On Mon, Jun 3, 2013 at 3:48 PM, Martijn van Oosterhout <klep...@svana.org> wrote: > On Mon, Jun 03, 2013 at 11:27:57AM +0300, Ants Aasma wrote: >> > I can't rule that out. Personally, I've always attributed it to the >> > fact that it's (a) long and (b) I/O-intensive. But it's not >> > impossible there could also be bugs lurking. >> >> It could be related to the OS. I have no evidence for or against, but >> it's possible that OS write-out routines defeat the careful cost based >> throttling that PostgreSQL does by periodically dumping a large >> portion of dirty pages into the write queue at once. That does nasty >> things to query latencies as evidenced by the work on checkpoint >> spreading. > > In other contexts I've run into issues relating to large continuous > writes stalling. The issue is basically that the Linux kernel allows > (by default) writes to pile up until they reach 5% of physical memory > before deciding that the sucker who wrote the last block becomes > responsible for writing the whole lot out. At full speed of course. > Depending on the amount of memory and the I/O speed of your disks this > could take a while, and interfere with other processes. > > This leads to extremely bursty I/O behaviour. > > The solution, as usual, is to make it more aggressive, so the > kernel background writer triggers at 1% memory. > > I'm not saying that's the problem here, but it is an example of a > situation where the write queue can become very large very quickly.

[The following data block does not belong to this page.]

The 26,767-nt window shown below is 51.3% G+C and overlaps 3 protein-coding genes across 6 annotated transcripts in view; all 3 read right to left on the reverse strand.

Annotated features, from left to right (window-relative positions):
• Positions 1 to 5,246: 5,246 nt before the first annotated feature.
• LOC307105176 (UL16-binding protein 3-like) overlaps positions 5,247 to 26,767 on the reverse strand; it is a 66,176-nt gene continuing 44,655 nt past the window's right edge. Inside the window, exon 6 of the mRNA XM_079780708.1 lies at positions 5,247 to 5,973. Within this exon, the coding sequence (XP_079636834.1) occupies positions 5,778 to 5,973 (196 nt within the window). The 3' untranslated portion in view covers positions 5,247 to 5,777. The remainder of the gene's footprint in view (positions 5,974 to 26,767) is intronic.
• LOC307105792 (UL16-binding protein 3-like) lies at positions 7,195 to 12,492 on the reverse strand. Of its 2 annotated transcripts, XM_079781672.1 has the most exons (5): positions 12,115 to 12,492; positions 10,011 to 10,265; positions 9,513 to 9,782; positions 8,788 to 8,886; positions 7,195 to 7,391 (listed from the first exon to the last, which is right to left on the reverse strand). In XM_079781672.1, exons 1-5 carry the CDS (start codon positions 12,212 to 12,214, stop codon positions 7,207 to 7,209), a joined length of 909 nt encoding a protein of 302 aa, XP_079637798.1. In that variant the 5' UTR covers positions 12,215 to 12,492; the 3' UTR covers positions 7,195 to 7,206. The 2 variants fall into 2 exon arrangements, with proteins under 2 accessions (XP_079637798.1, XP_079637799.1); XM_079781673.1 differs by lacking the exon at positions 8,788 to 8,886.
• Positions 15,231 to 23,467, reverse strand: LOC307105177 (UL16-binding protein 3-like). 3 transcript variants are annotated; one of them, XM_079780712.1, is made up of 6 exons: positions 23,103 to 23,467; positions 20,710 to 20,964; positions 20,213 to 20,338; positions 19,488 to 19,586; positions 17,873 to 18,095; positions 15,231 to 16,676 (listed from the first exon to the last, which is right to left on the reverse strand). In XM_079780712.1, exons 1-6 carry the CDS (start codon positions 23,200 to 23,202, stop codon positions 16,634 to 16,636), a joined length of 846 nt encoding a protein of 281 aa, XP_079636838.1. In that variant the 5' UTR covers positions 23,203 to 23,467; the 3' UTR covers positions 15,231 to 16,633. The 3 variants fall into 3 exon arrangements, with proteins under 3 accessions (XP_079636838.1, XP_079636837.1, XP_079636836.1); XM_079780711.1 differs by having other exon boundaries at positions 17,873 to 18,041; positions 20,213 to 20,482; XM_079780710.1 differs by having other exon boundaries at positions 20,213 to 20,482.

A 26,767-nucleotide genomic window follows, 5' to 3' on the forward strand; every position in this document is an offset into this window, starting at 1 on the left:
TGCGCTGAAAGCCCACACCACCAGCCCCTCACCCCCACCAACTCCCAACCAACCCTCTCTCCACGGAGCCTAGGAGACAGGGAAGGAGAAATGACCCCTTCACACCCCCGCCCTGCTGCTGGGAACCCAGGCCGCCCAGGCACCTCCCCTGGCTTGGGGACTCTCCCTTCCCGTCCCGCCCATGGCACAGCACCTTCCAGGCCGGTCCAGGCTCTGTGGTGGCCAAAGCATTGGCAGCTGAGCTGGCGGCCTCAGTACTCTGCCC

Yeah. IMHO, the Linux kernel's behavior around the write queue is flagrantly insane. The threshold for background writing really seems like it ought to be zero. I can see why it makes sense to postpone writing back dirty data if we're otherwise starved for I/O. But it seems like the kernel is disposed to cache large amounts of dirty data for an unbounded period of time even if the I/O system is completely idle, and it's difficult to imagine what class of user would find that behavior desirable. -- Robert Haas EnterpriseDB: http://www.enterprisedb.com The Enterprise PostgreSQL Company -- Sent via pgsql-hackers mailing list (firstname.lastname@example.org) To make changes to your subscription: http://www.postgresql.org/mailpref/pgsql-hackers